Ripple CEO Brad Garlinghouse Foresees ETFs for XRP, Solana, and Cardano: Consensus 2024

“It’s only a matter of time,” stated Brad Garlinghouse, CEO of Ripple, during his appearance at Consensus 2024 in Austin, Texas. Garlinghouse predicts that ETFs for XRP, Solana, and Cardano will eventually gain approval, despite the current regulatory hurdles.

During his address, Garlinghouse emphasized the inevitability of more crypto exchange-traded funds (ETFs) emerging following the approval of spot bitcoin (BTC) ETFs and the progress of Ethereum’s ether (ETH) ETFs. “I think it’s just a matter of time, and it’s inevitable there’s gonna be an XRP ETF, there’s gonna be a Solana (SOL) ETF, there’s gonna be a Cardano (ADA) ETF, and that’s great,” he remarked, noting Ripple’s strong connection to XRP.

Recently, ether ETFs made significant progress with the U.S. Securities and Exchange Commission approving key filings. However, final approval is still required before they can start trading.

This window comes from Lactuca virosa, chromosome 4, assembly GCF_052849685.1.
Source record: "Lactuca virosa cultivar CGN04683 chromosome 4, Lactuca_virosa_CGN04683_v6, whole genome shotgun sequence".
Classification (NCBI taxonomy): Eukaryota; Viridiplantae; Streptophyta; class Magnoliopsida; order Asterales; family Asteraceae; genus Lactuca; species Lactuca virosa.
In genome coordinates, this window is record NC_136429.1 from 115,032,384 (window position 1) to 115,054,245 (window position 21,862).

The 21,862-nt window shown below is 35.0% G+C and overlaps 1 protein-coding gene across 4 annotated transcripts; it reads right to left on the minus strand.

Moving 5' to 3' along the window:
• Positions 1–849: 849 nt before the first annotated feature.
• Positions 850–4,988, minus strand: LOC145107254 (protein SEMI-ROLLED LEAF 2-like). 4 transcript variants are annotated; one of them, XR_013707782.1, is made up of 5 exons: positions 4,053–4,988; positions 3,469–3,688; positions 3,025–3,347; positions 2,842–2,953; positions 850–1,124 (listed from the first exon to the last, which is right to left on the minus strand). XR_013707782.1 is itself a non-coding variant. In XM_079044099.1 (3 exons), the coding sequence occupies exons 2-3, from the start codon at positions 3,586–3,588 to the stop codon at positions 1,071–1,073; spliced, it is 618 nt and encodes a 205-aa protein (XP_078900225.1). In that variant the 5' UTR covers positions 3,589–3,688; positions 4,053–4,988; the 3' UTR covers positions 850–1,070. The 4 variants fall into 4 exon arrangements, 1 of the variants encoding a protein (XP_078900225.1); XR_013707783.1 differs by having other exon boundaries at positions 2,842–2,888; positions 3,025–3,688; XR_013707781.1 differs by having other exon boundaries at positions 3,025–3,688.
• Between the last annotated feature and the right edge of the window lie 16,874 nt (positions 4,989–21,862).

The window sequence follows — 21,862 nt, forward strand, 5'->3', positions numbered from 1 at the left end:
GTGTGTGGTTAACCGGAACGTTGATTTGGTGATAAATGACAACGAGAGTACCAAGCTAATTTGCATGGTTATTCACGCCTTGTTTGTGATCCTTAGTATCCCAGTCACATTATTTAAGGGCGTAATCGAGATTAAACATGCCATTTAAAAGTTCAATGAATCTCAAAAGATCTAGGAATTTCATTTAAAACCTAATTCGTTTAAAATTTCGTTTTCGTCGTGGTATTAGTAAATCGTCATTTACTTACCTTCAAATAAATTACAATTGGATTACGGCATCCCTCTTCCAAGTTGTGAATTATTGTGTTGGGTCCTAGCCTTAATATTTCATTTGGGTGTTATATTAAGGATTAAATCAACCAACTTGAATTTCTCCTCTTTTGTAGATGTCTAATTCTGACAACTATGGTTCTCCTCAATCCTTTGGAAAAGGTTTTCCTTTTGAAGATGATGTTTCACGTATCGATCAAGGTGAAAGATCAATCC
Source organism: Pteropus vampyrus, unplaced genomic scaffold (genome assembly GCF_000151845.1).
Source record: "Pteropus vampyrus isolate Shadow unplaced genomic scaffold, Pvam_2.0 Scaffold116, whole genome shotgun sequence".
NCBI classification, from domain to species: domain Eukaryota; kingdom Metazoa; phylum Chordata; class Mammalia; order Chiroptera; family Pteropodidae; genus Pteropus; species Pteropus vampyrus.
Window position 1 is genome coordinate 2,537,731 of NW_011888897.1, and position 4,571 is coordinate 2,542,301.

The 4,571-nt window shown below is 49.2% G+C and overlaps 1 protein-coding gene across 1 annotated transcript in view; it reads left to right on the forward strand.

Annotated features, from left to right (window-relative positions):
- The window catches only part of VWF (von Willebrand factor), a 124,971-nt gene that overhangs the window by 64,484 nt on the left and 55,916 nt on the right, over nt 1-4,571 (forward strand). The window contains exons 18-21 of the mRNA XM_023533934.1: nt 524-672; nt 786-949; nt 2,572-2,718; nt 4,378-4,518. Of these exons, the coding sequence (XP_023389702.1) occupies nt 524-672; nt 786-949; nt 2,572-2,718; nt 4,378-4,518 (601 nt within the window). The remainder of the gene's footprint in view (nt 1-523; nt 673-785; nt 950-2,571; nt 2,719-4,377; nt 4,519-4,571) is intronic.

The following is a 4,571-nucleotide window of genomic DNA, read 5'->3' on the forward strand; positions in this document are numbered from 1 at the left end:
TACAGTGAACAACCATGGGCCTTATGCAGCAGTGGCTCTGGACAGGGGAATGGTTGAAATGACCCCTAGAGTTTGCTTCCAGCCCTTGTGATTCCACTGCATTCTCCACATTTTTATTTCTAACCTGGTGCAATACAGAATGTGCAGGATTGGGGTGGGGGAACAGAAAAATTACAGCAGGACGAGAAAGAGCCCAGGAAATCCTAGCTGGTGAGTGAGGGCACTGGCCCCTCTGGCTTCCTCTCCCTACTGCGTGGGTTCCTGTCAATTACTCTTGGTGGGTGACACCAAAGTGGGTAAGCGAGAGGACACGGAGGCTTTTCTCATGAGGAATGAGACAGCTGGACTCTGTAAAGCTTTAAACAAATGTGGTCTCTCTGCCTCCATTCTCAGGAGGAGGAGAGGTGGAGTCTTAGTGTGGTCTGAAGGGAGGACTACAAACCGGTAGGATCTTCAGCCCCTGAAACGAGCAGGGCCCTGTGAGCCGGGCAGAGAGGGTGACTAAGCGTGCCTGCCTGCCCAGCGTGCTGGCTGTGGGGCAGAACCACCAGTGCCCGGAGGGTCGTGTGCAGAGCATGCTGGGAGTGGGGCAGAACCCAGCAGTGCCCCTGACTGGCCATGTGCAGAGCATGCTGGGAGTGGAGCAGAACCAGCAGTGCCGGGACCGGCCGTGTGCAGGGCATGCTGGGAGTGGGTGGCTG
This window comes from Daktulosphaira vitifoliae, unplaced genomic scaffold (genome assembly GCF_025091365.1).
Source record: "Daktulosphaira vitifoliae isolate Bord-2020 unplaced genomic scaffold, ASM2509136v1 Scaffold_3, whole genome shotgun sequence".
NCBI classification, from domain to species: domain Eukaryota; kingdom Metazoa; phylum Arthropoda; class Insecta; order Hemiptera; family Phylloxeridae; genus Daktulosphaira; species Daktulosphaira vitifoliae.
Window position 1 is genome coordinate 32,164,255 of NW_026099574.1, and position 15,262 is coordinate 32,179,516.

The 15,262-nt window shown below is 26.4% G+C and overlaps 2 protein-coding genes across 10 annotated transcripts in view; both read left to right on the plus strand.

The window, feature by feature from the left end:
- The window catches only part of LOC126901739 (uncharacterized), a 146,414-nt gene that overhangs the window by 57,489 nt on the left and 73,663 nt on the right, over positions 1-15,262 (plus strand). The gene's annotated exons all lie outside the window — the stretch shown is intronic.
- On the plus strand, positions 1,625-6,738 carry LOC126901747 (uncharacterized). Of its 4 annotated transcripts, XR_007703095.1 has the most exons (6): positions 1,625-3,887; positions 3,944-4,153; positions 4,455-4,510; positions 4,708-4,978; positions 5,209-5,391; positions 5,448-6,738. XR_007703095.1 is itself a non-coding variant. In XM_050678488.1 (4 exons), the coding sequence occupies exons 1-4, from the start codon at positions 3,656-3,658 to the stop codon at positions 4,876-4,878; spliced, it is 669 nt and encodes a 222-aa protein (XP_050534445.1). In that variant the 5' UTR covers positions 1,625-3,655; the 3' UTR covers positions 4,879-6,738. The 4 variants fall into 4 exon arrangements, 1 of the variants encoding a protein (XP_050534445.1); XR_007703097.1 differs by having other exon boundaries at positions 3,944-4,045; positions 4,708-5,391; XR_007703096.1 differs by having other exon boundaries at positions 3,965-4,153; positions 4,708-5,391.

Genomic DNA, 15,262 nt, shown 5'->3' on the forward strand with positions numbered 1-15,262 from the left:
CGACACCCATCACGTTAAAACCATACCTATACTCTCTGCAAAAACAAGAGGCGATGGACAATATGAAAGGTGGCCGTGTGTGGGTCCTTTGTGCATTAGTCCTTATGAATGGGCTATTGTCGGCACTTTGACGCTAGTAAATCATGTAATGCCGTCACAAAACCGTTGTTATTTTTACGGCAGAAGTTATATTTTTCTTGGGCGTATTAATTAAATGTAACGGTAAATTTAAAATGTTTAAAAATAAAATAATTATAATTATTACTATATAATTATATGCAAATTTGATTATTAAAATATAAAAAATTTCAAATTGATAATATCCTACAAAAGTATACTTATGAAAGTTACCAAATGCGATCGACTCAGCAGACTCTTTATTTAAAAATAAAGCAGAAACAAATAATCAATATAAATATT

Cathie Wood, CEO of ARK Invest, also noted during Consensus that the approval of these ether ETFs is partly because cryptocurrency has become an election issue. Garlinghouse acknowledged the regulatory hurdles that lie ahead but believes they are mere speed bumps in the long run.

Garlinghouse criticized the SEC’s lack of clear regulations for the crypto industry. “SEC Chair Gary Gensler has been called to Congress, and when asked if ether is a security, he won’t answer the question. Yet, he insists that the rules are very clear and don’t need updating,” Garlinghouse said.

In 2022, the SEC withheld confidential emails and notes from William Hinman’s 2018 speech, which declared ether not a security. Ripple, which is currently in a legal battle with the SEC, obtained access to these redacted documents, revealing extensive internal SEC discussions about ether’s status as a security.

Garlinghouse expressed his frustration with the U.S., which he views as lacking regulatory clarity. “Somehow, [Gensler] believes that the Orange Grove tests from 70-80 years ago provide clear rules for crypto,” he said, referring to the Howey Test’s origins. “It makes no sense and is a travesty because the SEC’s stance has become such a political liability, affecting even the presidential race.”

Garlinghouse also highlighted Ripple’s international focus, noting that last year 75% of Ripple’s hiring was outside the U.S., and this year it’s about 60%, with major offices in London, Geneva, and Singapore. These hiring trends, he said, reflect Ripple’s emphasis on regulatory clarity and customer locations.

“Getting the regulatory posture right in the United States is just critical,” Garlinghouse concluded.